Fleet Success Stories: Broward Schools

Bailey Nolting EV Information, Online Article

Broward County Schools is one of just a handful of Florida school districts that have started the transition to electric school buses. Florida Transportation Systems (FTS) and FPL, the electric utility serving the county, were integral partners in the school district’s decision to make the shift. At this time, the Broward Schools has taken delivery of 20 of the 60 electric school buses on order. FTS has worked with the district for many years as their supplier of propane school buses. However, three years ago when the Florida Department of Environmental Protection announced the state’s implementation of the VW EPA Settlement, FTS helped Broward Schools begin their consideration of electric buses. FPL played a major role in this project, since they provided the EV charging infrastructure for the school district. The utility is gradually electrifying the schools multiple bus depots, which are strategically located near the bus routes.

Tommy Fitzpatrick, Broward County Schools Fleet Manager is passionate about the project, and was proud to share their journey towards a more sustainable and environmentally-friendly future. “In the sprawling landscape of Broward County, a silent yet profound transformation is unfolding. As the Fleet Manager overseeing the vast school bus population of Broward County Schools, I’m proud to share our journey towards a more sustainable and environmentally-friendly future. The push towards Electric Vehicles (EVs) has gained significant momentum across Florida, and we at Broward County Schools are at the forefront of this change. Recognizing the environmental benefits and long-term cost efficiencies of EVs, we embarked on an ambitious project to integrate electric school buses into our fleet.

Our journey began with a phased approach. Out of our commitment to 60 electric school buses, we have successfully integrated 20 into our daily operations. These buses currently serve our shortest routes and have been met with positive feedback from both drivers and students. The quiet operation, reduced emissions, and smooth driving experience have been standout features, marking a promising start to our transition.

However, as with any pioneering initiative, there are challenges and learning curves. We are in the midst of setting up the necessary infrastructure for the remaining 40 buses. The dynamic nature of school routes, which can undergo changes at the start of each academic year, presents its own set of challenges. The demand on these buses can vary, and while they have been performing efficiently on shorter routes, the upcoming academic year will be a true test of their adaptability and resilience.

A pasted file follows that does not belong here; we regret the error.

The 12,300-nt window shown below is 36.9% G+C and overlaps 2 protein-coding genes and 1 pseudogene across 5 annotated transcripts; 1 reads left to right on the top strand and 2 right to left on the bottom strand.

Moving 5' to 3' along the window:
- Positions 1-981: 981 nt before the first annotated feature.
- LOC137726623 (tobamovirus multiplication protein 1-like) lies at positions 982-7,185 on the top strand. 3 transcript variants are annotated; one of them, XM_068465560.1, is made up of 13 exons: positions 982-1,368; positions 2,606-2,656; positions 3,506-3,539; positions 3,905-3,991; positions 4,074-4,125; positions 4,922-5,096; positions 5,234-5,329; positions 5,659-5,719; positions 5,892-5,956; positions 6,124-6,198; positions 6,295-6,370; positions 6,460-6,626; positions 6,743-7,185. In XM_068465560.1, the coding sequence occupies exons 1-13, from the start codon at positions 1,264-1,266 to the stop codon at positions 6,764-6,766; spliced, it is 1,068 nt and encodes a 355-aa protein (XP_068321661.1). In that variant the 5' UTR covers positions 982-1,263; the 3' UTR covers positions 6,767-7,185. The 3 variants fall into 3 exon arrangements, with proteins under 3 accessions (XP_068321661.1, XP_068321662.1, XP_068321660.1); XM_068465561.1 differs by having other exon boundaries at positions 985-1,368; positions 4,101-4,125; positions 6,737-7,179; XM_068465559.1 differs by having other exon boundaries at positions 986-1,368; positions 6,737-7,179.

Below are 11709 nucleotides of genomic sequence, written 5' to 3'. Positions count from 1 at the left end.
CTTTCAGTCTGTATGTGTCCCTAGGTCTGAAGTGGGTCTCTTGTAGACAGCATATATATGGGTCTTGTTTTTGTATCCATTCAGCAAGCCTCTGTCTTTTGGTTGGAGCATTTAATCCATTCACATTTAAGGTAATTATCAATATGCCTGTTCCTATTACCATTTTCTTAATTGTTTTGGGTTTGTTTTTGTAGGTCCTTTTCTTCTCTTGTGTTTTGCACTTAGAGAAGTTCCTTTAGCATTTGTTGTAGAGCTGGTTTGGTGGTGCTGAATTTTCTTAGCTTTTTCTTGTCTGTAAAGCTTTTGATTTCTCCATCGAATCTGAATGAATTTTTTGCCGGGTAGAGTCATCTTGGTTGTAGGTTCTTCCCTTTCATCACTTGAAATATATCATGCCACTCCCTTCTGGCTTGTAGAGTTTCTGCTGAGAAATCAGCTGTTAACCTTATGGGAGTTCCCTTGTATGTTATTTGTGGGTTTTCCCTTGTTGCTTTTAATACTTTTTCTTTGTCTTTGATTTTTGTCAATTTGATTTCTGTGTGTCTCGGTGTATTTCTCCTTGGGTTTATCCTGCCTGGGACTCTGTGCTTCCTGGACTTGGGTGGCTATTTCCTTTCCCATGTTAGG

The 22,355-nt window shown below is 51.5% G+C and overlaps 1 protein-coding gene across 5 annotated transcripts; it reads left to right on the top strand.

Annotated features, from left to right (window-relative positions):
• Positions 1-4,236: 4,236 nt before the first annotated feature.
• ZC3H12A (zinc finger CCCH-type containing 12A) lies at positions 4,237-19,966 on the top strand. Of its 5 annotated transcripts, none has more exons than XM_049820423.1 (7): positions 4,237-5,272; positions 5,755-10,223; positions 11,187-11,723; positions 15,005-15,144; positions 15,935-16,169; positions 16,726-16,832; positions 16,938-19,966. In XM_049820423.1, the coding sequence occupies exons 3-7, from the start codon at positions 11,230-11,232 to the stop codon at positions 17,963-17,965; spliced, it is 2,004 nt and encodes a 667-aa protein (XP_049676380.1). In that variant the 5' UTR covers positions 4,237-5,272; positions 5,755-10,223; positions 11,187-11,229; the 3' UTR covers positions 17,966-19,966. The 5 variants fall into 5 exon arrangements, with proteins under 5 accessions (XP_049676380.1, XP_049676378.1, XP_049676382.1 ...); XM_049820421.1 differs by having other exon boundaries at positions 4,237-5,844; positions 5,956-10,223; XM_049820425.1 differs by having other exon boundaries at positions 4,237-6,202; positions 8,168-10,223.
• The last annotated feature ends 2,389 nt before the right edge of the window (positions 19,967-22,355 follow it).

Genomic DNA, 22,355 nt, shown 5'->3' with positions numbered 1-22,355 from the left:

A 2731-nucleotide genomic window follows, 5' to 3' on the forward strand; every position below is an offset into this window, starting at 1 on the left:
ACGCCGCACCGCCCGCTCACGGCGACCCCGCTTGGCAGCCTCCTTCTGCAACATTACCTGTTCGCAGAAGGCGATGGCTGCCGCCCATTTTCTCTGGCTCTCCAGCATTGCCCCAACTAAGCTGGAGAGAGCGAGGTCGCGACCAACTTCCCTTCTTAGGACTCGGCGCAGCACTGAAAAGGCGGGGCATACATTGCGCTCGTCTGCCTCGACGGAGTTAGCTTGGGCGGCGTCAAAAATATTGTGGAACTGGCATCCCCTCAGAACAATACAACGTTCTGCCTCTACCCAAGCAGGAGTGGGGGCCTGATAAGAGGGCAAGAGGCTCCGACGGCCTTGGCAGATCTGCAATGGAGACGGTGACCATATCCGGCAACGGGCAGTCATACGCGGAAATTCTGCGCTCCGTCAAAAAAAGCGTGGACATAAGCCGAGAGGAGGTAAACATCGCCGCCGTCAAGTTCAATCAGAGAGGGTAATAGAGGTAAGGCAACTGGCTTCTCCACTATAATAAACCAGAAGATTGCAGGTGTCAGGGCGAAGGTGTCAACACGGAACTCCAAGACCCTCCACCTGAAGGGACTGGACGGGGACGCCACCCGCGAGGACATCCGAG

Yet, the initial success and the potential benefits of this transition keep us optimistic. The positive environmental impact, combined with the potential long-term cost savings, makes this a worthy investment for the future of our students and our planet. Broward County Schools is not just committed to excellence in education but is also dedicated to leading by example in sustainable practices. Our transition to electric school buses is a testament to this commitment. As we navigate the challenges and milestones of this journey, we remain steadfast in our vision of a greener, cleaner, and more sustainable future for our students and the broader Broward County community. We are excited about the road ahead and are confident that with continued support and innovation, the future of school transportation in Broward County is electric.”

Outputs and Outcomes

Broward Schools’ exposure to electric school buses has opened the doors to expanding the use of EVs to other areas, such as food service and other school functions that involve use of a vehicle. Community engagement has been positive, with a great deal of social media activity from parent organizations. Prior to deployment, the project team (FTS, FPL, Southeast Florida Clean Cities Coalition, and Broward Schools) held a four-day project launch with the drivers, technicians and transportation administrators. There was a tremendous amount of enthusiasm and participation, with these internal stakeholders taking ownership of the project and valuing the contributions they have made to sustainability.

Best Practices & Lessons Learned

In addition to the training of school district personnel, a full day of first responder training was held at the City of Hollywood’s fire training facility. Southeast Florida Clean Cities Coalition facilitated the training and were vital to getting the municipalities and responders involved. The responders rotated between a classroom and outside, hands-on training. The classroom training provided an overview of the electric vehicle battery. During the hands-on component of the training, responders were able to climb on board and underneath the EV school buses to thoroughly examine engine mechanics and structural components and to field questions directly to the manufacturers.

“First responders must receive training to understand the new mechanical features of alternative fuel vehicles to ensure public safety in the event of an incident. This is especially important with school buses, since they are transporting young children. The Southeast Florida Clean Cities Coalition was able to coordinate this training in cooperation with its stakeholders.” according to Alisha Lopez, Coalition Director.

Acknowledgements: Special thanks to Tommy Fitzpatrick, Fleet Manager, Broward County Schools and Chris Rustman, FTS, for sharing their experiences; and, to Alisha Lopez, Southeast Florida Clean Cities Coalition Director for her support of this project and her efforts to secure training for school personnel and first responders.